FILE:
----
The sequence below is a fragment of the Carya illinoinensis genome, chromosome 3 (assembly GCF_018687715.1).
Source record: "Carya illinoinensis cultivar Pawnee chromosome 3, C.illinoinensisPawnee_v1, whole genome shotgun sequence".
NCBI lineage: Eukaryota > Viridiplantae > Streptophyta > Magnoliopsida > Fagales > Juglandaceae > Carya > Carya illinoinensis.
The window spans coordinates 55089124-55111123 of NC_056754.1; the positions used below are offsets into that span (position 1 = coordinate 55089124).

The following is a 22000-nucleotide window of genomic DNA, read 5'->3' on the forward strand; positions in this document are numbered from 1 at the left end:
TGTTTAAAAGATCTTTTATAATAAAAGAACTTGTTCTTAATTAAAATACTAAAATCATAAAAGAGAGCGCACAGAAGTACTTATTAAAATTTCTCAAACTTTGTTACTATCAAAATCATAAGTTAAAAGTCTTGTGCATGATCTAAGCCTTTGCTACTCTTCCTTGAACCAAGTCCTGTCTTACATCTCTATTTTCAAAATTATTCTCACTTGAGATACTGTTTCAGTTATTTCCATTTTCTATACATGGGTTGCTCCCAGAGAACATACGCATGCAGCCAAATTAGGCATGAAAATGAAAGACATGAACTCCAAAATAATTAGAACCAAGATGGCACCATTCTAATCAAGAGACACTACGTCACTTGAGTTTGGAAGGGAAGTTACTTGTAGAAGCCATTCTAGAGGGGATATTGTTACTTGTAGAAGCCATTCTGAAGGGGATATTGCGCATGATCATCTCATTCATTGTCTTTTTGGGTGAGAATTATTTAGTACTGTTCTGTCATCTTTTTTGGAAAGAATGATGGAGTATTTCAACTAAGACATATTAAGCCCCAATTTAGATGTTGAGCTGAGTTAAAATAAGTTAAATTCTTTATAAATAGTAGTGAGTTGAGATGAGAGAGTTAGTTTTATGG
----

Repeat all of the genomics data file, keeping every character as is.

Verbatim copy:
The sequence below is a fragment of the Carya illinoinensis genome, chromosome 3 (assembly GCF_018687715.1).
Source record: "Carya illinoinensis cultivar Pawnee chromosome 3, C.illinoinensisPawnee_v1, whole genome shotgun sequence".
NCBI lineage: Eukaryota > Viridiplantae > Streptophyta > Magnoliopsida > Fagales > Juglandaceae > Carya > Carya illinoinensis.
The window spans coordinates 55089124-55111123 of NC_056754.1; the positions used below are offsets into that span (position 1 = coordinate 55089124).

The following is a 22000-nucleotide window of genomic DNA, read 5'->3' on the forward strand; positions in this document are numbered from 1 at the left end:
TGTTTAAAAGATCTTTTATAATAAAAGAACTTGTTCTTAATTAAAATACTAAAATCATAAAAGAGAGCGCACAGAAGTACTTATTAAAATTTCTCAAACTTTGTTACTATCAAAATCATAAGTTAAAAGTCTTGTGCATGATCTAAGCCTTTGCTACTCTTCCTTGAACCAAGTCCTGTCTTACATCTCTATTTTCAAAATTATTCTCACTTGAGATACTGTTTCAGTTATTTCCATTTTCTATACATGGGTTGCTCCCAGAGAACATACGCATGCAGCCAAATTAGGCATGAAAATGAAAGACATGAACTCCAAAATAATTAGAACCAAGATGGCACCATTCTAATCAAGAGACACTACGTCACTTGAGTTTGGAAGGGAAGTTACTTGTAGAAGCCATTCTAGAGGGGATATTGTTACTTGTAGAAGCCATTCTGAAGGGGATATTGCGCATGATCATCTCATTCATTGTCTTTTTGGGTGAGAATTATTTAGTACTGTTCTGTCATCTTTTTTGGAAAGAATGATGGAGTATTTCAACTAAGACATATTAAGCCCCAATTTAGATGTTGAGCTGAGTTAAAATAAGTTAAATTCTTTATAAATAGTAGTGAGTTGAGATGAGAGAGTTAGTTTTATGG